Gregory Patterson, associate superintendent of elementary schools, and Sandra Tinnon, associate superintendent of middle schools, were allowed to remain in their central office leadership positions when Jesse Register took over in January 2009.
During a massive central office reorganization, Register said the two had been in their current positions less than a year and should be given the opportunity to work under the new structure.
It turns out a year under new leadership was enough for the pair. Metro Nashville Schools announced Thursday that the two longtime leaders will be retiring June 30.
“Sandy and Greg are beloved educators who have made their marks on thousands of students over their decades of service,” said Jesse Register, director of schools. “Over the years, their students have mastered the required curriculum while learning important life lessons as well. Both of these fine educators have inspired some of their students to become teachers, which is the ultimate compliment.”
Patterson is retiring after more than 30 years with the district. In 2003, his peers selected him to receive the National Distinguished Principal of the Year for the state of Tennessee. In 2004, he received the Administrator of the Year Award from the Metropolitan Nashville Principal Association and the Distinguished Alumni Award from TSU. Vanderbilt University’s Peabody College of Education honored Patterson with the Distinguished Educator Award in 2008.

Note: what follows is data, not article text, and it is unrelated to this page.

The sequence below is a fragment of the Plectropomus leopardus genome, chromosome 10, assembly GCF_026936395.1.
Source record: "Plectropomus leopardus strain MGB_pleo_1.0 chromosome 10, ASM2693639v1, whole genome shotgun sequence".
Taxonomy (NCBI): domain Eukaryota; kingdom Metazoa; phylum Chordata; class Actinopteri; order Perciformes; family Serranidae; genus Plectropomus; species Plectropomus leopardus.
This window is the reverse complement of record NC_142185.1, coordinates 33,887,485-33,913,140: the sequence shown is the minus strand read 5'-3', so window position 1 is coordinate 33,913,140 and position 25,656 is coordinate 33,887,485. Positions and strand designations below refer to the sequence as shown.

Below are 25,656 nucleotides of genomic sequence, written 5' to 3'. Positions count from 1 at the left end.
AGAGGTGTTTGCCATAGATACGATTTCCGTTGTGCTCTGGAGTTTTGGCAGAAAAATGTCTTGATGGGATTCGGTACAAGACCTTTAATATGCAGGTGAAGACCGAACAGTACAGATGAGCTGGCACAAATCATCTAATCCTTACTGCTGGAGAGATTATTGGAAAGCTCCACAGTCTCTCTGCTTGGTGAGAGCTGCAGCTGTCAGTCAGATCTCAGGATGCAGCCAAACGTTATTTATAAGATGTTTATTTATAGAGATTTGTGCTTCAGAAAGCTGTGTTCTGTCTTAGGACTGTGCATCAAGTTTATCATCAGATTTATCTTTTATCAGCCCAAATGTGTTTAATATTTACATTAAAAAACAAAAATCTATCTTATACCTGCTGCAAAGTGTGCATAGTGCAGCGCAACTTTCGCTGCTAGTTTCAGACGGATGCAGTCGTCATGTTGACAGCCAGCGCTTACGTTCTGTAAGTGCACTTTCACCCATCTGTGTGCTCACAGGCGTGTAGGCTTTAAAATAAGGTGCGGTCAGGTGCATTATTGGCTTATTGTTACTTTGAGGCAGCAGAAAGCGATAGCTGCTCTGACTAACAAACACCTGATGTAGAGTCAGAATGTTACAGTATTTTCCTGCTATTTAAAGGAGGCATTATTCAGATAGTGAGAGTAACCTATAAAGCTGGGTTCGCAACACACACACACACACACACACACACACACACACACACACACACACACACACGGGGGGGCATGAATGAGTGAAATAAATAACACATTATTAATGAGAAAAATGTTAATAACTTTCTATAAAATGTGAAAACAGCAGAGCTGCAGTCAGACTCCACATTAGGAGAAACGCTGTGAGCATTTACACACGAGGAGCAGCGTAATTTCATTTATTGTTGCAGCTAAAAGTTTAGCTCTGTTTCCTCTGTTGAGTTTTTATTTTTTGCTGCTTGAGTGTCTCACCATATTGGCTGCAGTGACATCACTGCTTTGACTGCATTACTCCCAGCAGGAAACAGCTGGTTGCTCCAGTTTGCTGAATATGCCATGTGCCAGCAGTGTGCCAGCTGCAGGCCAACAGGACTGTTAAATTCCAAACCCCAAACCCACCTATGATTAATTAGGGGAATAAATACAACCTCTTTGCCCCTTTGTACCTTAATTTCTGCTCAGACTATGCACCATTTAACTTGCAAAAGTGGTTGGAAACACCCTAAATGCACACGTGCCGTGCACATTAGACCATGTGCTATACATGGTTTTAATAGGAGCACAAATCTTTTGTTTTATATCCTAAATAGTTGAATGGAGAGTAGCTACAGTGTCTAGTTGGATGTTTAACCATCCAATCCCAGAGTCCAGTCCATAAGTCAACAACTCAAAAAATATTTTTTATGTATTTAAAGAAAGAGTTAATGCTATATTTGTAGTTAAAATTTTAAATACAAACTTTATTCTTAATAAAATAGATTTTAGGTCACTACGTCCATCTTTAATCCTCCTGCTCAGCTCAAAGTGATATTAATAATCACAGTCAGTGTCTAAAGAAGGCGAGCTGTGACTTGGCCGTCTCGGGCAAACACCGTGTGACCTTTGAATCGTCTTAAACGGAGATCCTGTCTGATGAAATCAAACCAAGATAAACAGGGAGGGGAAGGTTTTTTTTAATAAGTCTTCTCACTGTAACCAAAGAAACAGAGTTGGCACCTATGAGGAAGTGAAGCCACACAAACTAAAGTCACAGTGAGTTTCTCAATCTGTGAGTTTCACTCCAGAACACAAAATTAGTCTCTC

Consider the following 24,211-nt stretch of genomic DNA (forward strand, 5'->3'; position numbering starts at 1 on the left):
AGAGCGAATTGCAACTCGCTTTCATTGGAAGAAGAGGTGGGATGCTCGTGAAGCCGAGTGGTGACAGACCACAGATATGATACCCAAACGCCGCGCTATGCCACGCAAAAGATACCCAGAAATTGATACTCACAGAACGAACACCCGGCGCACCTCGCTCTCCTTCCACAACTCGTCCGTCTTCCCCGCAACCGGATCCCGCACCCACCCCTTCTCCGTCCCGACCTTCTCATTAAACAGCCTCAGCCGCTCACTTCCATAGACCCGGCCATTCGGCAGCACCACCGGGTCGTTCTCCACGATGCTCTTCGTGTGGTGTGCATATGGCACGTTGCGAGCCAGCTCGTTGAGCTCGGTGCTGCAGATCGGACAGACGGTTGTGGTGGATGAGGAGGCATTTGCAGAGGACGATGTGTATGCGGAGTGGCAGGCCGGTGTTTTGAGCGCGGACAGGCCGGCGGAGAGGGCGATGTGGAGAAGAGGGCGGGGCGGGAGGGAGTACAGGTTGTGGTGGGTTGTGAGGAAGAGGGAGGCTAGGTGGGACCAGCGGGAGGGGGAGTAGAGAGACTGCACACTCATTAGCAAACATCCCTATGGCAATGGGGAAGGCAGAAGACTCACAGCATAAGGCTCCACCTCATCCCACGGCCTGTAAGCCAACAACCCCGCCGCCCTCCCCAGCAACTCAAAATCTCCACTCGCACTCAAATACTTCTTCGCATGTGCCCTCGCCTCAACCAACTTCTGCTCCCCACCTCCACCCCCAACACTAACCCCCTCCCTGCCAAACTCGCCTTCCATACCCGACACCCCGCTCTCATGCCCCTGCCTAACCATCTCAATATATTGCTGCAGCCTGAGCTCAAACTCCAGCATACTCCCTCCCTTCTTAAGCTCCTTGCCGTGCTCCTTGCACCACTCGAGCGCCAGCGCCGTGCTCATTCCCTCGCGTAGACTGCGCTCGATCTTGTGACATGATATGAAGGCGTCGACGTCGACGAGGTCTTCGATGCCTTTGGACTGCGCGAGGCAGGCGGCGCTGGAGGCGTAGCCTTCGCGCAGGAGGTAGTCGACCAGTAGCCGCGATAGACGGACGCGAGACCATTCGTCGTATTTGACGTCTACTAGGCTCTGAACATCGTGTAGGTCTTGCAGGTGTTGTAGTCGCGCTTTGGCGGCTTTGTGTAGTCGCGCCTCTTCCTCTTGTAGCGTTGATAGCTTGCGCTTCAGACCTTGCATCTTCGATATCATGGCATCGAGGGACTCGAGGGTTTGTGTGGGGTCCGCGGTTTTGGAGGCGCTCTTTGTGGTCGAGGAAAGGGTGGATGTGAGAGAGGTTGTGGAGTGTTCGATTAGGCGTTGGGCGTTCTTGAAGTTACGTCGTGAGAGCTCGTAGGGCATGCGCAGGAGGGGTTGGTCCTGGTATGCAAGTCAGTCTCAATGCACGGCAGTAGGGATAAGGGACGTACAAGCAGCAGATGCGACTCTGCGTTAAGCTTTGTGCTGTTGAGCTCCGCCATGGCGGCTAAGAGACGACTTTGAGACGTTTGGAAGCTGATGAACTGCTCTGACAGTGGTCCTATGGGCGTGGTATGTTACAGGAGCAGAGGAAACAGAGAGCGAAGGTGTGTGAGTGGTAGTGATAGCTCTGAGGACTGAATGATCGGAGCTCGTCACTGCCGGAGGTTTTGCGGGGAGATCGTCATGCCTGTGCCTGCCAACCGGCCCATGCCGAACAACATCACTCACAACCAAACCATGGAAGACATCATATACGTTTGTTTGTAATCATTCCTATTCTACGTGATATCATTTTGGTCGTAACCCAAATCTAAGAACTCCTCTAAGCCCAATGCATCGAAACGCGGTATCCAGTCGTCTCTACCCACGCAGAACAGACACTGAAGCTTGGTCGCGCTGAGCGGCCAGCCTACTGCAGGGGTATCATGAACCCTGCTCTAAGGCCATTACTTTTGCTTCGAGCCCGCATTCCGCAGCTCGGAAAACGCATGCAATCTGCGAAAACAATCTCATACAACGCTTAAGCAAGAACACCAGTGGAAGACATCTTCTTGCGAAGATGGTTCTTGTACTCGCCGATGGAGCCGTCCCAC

“I have had a glorious career with Metro Schools and it has been an honor and privilege to work with all of the students, teachers, parents, support staff, administrators and community,” said Patterson. “I have enjoyed every aspect of my career and I look forward to continuing my work in the field of education.”
Tinnon began her career with Metro Schools in 1977 as an elementary school teacher before finding her professional home in middle school education. She earned the Teacher of the Year honor from John Trotwood Moore Middle School in 1988 and has served as a middle school assistant principal, a middle school principal and an executive director of learning support services.
“As a product of the Metropolitan Nashville Public Schools, I have enjoyed investing myself in continuing the challenges of providing quality education for students in this District. The opportunity to serve my home community has indeed been my pleasure for the last 32 years,” said Tinnon.
“Throughout this year, I have contemplated retirement; however, it was very important to me to begin the middle school reform effort. Now that this initiative is underway, I can look forward to retirement and spending time with my family including the arrival of my new grandchild.”
“Sandy has focused her talents on serving students who are making the often difficult transition from childhood to adulthood, and on supporting their teachers,” said Register. “That can be a tough assignment and Sandy has handled it with unfailing grace and good humor.”